Don’t have a lot of time but still seeking an exciting getaway? A two-day Hocking Hills Trip may be right for you! Only 50 minutes outside of Columbus you can find 7 different hiking areas – all of which are relatively short making it easy to visit multiple stops in one day.
When To Visit
The park is open year round and each season brings its own unique beauty. When deciding when to plan a trip, it depends on what’s most important to you. Flowing waterfalls in spring, great weather in summer, foliage in fall, or icy waterfalls in the winter? It is important to remember how you will get around and what you’ll need to pack depending on the weather.
Where To Stay
There are endless lodging options within the park including log cabins, yurts, a-frames and tent camping. If you are looking for easy access, we recommend staying within the park. You will be able to access all trails while enjoying the scenic and peaceful surroundings.
Hocking Hills State Park is a great campground with 172 sites with both electric and non electric available. Naturalist programs, pool, camper cabins and group camp available. Amenities include:
- 20 Amp
- 30 Amp
- 50 Amp
- Game Room
- Dump Station
- Fire Ring
- Fishing on Property
- Laundry Facility
- Hunting Allowed (in season)
- Kid Friendly
- Open Year Round
- Shower House
- Camp Store
- Pet Friendly
- Full Hook-up
- Camping Cabin
- RV Sites
- Pool – Outdoor
Where To Hike
Day One – Cantwell Cliffs, Rock House, Conkle’s Hollow Nature Preserve
If you’re coming from Columbus, we suggest hiking in this order as Cantwell Cliffs is the farthest away from the main park area. This hike should take around 3 hours and is the perfect amount of time to wrap up by lunch.
Cantwell Cliffs is located in the northern reaches of Hocking Hills – 17 miles from Old Man’s Cave on S.R. 374. Its remote location discourages visitation, but those who travel the extra distance will not be disappointed. Many visitors proclaim the Cantwell area as the most picturesque in Hocking County.
Rock House sits halfway up a 150 foot Black Hand Sandstone cliff, carved out like other features of Hocking Hills by glacial melting millenia ago, and is approximately 25 feet high, 200 feet long, and 20-30 feet wide. Seven window-like openings allow sunlight into the cave, and several large sandstone columns support the cave’s roof structure.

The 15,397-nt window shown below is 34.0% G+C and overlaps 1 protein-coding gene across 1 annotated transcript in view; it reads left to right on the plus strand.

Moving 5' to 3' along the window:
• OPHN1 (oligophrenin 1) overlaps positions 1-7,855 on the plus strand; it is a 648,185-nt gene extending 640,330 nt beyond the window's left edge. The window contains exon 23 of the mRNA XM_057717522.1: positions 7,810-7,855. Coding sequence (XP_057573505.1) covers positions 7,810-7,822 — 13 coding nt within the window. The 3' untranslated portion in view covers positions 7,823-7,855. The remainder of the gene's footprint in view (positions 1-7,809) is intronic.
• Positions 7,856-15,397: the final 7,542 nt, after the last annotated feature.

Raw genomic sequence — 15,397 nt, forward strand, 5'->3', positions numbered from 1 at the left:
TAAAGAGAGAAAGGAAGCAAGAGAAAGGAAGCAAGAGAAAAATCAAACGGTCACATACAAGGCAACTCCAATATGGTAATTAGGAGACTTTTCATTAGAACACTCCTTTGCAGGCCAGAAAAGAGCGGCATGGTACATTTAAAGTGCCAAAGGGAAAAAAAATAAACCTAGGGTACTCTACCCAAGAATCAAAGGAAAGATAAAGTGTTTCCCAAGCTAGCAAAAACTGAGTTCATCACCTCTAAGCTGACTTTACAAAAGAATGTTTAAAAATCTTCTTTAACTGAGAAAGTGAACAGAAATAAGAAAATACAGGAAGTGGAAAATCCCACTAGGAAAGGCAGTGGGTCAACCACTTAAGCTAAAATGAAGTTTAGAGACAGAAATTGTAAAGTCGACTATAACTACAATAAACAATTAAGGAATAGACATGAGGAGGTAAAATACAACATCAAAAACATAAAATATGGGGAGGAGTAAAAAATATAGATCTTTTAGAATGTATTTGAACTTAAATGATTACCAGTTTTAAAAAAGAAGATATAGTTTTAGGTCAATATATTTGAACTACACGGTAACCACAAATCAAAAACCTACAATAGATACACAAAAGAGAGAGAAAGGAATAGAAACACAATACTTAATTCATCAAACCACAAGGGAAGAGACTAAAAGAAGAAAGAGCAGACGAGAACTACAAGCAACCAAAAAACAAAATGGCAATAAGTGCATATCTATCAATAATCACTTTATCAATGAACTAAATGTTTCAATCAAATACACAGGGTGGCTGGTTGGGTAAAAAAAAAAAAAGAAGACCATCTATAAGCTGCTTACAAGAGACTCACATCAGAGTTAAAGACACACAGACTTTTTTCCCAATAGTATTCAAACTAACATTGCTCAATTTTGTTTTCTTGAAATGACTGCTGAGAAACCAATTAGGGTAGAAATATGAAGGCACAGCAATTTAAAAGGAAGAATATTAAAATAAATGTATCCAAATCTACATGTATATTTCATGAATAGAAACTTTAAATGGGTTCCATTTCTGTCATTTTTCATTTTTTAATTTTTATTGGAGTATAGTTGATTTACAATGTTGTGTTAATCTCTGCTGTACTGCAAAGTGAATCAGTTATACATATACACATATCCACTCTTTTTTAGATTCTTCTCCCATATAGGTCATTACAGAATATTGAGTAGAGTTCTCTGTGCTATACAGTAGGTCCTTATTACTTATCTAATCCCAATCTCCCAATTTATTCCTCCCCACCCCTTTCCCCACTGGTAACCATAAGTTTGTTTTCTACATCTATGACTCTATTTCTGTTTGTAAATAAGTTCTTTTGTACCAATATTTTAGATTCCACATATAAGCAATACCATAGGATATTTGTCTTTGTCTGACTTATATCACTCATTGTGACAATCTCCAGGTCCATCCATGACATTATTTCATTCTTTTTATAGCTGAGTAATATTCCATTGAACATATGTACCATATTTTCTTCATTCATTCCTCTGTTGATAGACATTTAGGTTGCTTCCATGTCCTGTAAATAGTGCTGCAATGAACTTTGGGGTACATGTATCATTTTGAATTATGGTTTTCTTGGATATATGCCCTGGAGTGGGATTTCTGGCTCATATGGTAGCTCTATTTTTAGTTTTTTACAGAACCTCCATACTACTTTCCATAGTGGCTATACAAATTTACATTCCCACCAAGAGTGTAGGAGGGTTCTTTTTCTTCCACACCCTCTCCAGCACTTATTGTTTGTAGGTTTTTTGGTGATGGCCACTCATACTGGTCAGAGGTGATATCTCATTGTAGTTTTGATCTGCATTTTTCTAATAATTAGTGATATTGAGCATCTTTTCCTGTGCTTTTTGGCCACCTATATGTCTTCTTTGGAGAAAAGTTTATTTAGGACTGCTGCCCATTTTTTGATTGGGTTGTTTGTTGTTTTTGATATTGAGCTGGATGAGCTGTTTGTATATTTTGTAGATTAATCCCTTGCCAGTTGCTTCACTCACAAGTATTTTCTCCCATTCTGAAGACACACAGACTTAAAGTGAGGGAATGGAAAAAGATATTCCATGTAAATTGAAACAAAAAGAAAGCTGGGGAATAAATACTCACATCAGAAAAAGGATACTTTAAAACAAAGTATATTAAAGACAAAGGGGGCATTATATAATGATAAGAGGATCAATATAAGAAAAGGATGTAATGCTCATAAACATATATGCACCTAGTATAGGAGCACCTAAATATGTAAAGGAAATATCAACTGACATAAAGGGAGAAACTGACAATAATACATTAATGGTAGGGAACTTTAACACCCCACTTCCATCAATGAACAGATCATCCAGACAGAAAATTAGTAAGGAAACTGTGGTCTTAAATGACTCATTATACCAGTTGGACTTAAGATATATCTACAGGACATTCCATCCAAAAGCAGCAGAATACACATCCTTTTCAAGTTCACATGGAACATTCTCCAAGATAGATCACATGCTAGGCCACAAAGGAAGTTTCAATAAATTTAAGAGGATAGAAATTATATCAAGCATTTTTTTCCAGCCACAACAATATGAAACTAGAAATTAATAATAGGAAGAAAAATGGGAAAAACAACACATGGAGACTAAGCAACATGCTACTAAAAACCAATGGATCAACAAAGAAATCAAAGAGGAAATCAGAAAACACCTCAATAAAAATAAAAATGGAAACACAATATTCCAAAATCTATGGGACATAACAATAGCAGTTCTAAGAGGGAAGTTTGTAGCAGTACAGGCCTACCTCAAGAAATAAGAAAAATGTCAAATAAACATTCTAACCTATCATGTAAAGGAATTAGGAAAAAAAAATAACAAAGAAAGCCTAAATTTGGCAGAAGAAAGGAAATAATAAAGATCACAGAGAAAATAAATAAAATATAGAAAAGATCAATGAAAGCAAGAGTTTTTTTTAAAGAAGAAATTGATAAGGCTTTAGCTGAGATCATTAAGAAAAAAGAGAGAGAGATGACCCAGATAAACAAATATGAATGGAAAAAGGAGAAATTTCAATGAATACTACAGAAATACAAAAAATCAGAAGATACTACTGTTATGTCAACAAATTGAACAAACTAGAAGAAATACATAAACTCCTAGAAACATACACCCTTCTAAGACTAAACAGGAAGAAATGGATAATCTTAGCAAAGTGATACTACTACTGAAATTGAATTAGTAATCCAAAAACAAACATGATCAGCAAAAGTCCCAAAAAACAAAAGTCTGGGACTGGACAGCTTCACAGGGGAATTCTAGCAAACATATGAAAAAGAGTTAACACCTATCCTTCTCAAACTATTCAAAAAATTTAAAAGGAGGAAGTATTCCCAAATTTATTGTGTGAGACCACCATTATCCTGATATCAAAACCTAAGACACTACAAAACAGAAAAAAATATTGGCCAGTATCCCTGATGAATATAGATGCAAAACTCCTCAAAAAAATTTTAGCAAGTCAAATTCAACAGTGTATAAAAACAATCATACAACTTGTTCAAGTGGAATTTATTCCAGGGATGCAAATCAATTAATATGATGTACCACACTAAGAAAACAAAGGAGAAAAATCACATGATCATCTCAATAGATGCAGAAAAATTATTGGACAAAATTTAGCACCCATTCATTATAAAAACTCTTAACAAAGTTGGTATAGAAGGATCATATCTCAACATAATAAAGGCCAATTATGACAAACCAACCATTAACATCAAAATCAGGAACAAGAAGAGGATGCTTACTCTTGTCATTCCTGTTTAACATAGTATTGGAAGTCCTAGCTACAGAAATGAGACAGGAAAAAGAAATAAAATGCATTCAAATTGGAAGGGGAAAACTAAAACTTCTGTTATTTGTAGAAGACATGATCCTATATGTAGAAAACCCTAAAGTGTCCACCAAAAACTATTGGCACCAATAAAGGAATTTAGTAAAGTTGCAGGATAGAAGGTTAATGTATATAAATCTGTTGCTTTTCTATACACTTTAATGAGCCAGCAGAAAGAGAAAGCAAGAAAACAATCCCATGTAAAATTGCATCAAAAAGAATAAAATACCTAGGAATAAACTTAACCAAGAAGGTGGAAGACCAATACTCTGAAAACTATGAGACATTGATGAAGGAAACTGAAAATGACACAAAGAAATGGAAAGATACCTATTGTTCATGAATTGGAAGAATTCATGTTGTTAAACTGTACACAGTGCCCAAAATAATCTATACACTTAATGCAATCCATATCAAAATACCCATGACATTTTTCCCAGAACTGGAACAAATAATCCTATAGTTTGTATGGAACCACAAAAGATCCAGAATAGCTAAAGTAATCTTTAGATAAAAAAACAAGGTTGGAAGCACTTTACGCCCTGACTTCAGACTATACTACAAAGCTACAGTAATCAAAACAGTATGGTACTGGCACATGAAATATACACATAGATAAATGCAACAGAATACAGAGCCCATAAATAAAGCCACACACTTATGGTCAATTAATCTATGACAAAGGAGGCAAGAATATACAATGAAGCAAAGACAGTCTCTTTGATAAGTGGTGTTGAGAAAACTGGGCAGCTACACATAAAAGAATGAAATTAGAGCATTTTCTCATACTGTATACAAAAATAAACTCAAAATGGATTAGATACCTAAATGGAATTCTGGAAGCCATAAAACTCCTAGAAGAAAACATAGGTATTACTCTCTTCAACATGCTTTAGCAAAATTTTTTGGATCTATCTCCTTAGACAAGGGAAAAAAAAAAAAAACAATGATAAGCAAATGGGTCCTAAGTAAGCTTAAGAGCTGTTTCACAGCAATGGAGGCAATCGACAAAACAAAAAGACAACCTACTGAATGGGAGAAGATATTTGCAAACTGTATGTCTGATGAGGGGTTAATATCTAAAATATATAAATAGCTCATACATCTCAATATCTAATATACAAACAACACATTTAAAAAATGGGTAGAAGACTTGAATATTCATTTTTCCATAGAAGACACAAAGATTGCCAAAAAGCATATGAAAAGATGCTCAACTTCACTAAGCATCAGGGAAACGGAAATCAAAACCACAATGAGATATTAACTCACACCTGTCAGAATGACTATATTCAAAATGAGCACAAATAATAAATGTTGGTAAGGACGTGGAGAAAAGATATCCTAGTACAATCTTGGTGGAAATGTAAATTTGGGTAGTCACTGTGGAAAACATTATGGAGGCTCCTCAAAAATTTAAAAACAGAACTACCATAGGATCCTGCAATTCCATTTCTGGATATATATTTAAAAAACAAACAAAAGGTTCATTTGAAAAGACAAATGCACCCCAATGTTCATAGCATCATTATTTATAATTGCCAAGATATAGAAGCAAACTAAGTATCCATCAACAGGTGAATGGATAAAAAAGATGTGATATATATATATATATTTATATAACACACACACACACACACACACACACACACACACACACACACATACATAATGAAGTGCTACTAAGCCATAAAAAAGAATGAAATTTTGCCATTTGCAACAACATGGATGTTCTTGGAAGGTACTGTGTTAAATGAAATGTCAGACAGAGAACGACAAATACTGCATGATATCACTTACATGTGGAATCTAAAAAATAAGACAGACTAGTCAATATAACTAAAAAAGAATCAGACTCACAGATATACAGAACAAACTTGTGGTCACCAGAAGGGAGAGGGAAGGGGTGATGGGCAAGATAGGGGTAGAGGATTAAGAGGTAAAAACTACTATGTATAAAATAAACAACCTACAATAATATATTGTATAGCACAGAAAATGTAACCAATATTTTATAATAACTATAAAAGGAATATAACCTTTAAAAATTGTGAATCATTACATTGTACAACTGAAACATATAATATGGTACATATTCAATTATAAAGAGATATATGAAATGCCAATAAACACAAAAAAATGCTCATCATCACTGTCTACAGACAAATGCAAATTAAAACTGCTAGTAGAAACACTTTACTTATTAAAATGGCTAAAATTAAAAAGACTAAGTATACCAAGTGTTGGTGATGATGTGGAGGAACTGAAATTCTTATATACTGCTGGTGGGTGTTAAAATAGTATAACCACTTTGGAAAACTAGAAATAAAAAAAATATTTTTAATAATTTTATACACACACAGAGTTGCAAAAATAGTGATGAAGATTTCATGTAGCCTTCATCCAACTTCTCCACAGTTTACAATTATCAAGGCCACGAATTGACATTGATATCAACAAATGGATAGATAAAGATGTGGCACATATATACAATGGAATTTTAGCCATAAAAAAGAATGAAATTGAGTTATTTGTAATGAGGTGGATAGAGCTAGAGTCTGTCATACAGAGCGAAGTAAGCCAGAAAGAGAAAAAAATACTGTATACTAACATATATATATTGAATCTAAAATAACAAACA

Conkles Hollow State Nature Preserve is a deep, cool gorge, which is only 100 feet wide in places and is considered by some to be the deepest in Ohio. The cliffs above the gorge are about 200 feet tall. The valley floor is covered in multiple different species of plants, such as ferns, hemlock, and other wildflowers.
Day Two – Ash Cave, Cedar Falls and Old Man’s Cave
The southernmost reaches of Hocking Hills is Ash Cave and is one of the most spectacular features of the entire park. Ash Cave is the largest, most impressive recess cave in the state.
The approach to Ash Cave is through a narrow gorge lined with stately hemlocks, massive beech trees and various other hardwoods. The valley floor offers brilliant displays of wildflowers in all seasons.
Cedar Falls itself is the greatest waterfall in terms of volume in the Hocking region. Queer Creek tumbles over the face of the Blackhand sandstone displaying the awesome force of water power.
Old Man’s Cave
The most popular of all the Hocking areas is Old Man’s Cave, located on State Route 664. Here at the Upper Falls, the Grandma Gatewood Trail begins its six-mile course connecting three of the park’s areas: Old Man’s Cave to Cedar Falls to Ash Cave.
What To Do
Beyond hiking, there are many places to visit in the Hocking Hills region. If you need a break from the trails, we recommend Old Man’s General Store, Hocking Hills Winery, Brewery 33 and Milestone BBQ. Each of these unique destinations will reset you for the rest of your two-day adventure!